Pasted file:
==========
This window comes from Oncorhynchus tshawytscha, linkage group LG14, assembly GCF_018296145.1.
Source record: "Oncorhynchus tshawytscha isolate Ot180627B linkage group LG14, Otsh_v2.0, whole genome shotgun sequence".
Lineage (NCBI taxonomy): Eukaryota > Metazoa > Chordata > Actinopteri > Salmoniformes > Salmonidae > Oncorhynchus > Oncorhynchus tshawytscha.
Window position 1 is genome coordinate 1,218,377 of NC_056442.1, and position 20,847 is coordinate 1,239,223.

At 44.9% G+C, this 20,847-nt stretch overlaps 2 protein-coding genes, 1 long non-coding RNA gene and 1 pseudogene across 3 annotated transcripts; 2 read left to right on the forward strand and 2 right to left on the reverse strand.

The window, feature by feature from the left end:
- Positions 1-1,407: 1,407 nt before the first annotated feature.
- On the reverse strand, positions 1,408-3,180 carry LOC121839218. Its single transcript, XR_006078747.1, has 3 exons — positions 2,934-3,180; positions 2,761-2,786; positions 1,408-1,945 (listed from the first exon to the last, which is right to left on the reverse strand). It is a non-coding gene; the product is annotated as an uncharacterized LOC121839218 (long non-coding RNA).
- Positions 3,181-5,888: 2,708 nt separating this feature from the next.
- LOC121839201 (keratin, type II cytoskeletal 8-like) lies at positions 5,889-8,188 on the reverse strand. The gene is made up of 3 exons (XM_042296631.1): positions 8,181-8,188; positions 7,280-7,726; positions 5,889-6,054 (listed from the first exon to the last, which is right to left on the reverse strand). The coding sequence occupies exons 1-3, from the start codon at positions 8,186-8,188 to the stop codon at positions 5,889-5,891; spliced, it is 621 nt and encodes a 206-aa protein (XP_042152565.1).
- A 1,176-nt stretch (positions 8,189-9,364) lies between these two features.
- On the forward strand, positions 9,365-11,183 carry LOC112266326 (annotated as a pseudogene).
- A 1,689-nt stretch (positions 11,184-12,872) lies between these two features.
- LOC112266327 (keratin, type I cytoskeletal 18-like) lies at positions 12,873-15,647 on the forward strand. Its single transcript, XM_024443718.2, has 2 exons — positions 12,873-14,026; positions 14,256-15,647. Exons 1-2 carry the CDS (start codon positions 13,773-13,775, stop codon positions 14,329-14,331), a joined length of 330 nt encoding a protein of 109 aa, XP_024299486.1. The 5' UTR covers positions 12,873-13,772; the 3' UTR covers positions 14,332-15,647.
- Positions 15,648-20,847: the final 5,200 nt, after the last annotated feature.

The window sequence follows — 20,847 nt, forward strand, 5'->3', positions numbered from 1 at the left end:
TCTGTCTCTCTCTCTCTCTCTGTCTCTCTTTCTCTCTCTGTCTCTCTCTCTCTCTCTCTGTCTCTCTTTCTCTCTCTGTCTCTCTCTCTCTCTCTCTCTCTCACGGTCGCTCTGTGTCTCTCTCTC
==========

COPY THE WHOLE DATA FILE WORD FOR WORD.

This window comes from Oncorhynchus tshawytscha, linkage group LG14, assembly GCF_018296145.1.
Source record: "Oncorhynchus tshawytscha isolate Ot180627B linkage group LG14, Otsh_v2.0, whole genome shotgun sequence".
Lineage (NCBI taxonomy): Eukaryota > Metazoa > Chordata > Actinopteri > Salmoniformes > Salmonidae > Oncorhynchus > Oncorhynchus tshawytscha.
Window position 1 is genome coordinate 1,218,377 of NC_056442.1, and position 20,847 is coordinate 1,239,223.

At 44.9% G+C, this 20,847-nt stretch overlaps 2 protein-coding genes, 1 long non-coding RNA gene and 1 pseudogene across 3 annotated transcripts; 2 read left to right on the forward strand and 2 right to left on the reverse strand.

The window, feature by feature from the left end:
- Positions 1-1,407: 1,407 nt before the first annotated feature.
- On the reverse strand, positions 1,408-3,180 carry LOC121839218. Its single transcript, XR_006078747.1, has 3 exons — positions 2,934-3,180; positions 2,761-2,786; positions 1,408-1,945 (listed from the first exon to the last, which is right to left on the reverse strand). It is a non-coding gene; the product is annotated as an uncharacterized LOC121839218 (long non-coding RNA).
- Positions 3,181-5,888: 2,708 nt separating this feature from the next.
- LOC121839201 (keratin, type II cytoskeletal 8-like) lies at positions 5,889-8,188 on the reverse strand. The gene is made up of 3 exons (XM_042296631.1): positions 8,181-8,188; positions 7,280-7,726; positions 5,889-6,054 (listed from the first exon to the last, which is right to left on the reverse strand). The coding sequence occupies exons 1-3, from the start codon at positions 8,186-8,188 to the stop codon at positions 5,889-5,891; spliced, it is 621 nt and encodes a 206-aa protein (XP_042152565.1).
- A 1,176-nt stretch (positions 8,189-9,364) lies between these two features.
- On the forward strand, positions 9,365-11,183 carry LOC112266326 (annotated as a pseudogene).
- A 1,689-nt stretch (positions 11,184-12,872) lies between these two features.
- LOC112266327 (keratin, type I cytoskeletal 18-like) lies at positions 12,873-15,647 on the forward strand. Its single transcript, XM_024443718.2, has 2 exons — positions 12,873-14,026; positions 14,256-15,647. Exons 1-2 carry the CDS (start codon positions 13,773-13,775, stop codon positions 14,329-14,331), a joined length of 330 nt encoding a protein of 109 aa, XP_024299486.1. The 5' UTR covers positions 12,873-13,772; the 3' UTR covers positions 14,332-15,647.
- Positions 15,648-20,847: the final 5,200 nt, after the last annotated feature.

The window sequence follows — 20,847 nt, forward strand, 5'->3', positions numbered from 1 at the left end:
TCTGTCTCTCTCTCTCTCTCTGTCTCTCTTTCTCTCTCTGTCTCTCTCTCTCTCTCTCTGTCTCTCTTTCTCTCTCTGTCTCTCTCTCTCTCTCTCTCTCTCACGGTCGCTCTGTGTCTCTCTCTC